Whatever your communication needs, whether for voice, data or added value services, the coverage your network can achieve will be dependent upon a number of factors.
In theory, in identical conditions, the narrower channel width of a 6.25kHz FDMA system would allow a signal to achieve better coverage than a 12.5kHz TDMA (or FDMA) system when transmitted at the same output power. This is because the noise floor of any receiver is proportional to the filter bandwidth. Therefore, the smaller the bandwidth, the smaller the signals that can be received.
In real world use, various factors such as topography, antenna height of base stations, fixed structures and surrounding buildings all affect coverage whether you are transmitting in UHF or VHF, so without specific comparison tests, neither system can claim to provide better coverage than the other. What can be said is that a digital signal will comfortably out-perform an analogue signal at the extremes of the communication range; providing clearer, more reliable audio over a greater total area, even if the coverage footprint is the same as analogue.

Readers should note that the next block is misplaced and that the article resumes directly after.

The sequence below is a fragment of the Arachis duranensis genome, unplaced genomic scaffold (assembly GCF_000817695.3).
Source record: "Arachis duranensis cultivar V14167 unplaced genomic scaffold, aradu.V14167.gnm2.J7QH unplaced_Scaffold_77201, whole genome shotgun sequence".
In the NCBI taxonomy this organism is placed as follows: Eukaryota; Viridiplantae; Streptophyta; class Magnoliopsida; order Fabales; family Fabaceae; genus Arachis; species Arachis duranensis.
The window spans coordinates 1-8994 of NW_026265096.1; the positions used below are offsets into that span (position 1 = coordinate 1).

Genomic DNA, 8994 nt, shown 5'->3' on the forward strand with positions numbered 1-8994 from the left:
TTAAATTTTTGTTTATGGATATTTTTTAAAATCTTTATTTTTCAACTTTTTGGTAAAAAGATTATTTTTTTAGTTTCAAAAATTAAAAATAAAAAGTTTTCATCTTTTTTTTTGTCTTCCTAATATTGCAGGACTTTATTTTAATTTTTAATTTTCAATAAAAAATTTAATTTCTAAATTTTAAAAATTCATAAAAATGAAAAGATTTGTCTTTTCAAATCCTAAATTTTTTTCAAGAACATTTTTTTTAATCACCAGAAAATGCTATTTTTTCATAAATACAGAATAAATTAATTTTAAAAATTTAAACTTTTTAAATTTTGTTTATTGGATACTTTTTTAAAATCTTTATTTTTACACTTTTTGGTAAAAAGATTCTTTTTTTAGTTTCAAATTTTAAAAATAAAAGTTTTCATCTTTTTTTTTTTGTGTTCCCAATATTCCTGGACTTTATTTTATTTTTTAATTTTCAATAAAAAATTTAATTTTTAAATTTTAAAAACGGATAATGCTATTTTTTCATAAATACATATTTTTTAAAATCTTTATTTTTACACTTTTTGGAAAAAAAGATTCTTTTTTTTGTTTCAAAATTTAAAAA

It should be noted that all equipment for use on PMR446 frequencies, whether analogue or digital (dPMR and DMR 446), is generally required to be in hand portable form, feature a fixed integral antenna and operate with an effective radiated power not exceeding 500mW (0.5 watts), while the use of range extending repeaters, IP gateways or more powerful base stations and mobile radios is specifically excluded. Licensed two-way radio formats such as those certified for dPMR Modes 1, 2 and 3 are not subject to the same restrictions, for example a dPMR hand-portable would typically have a maximum output of 5 watts while a mobile unit would have a maximum output of 25 watts, so coverage will be largely dictated by line of sight factors, system infrastructure and the type of license granted to the user by its national licensing authority or telecommunications regulatory body.
But don’t let all these variables confuse you, the question of coverage is usually less complicated than it first appears, and if you would like to discuss your specific coverage requirements for a dPMR system, please get in touch with us.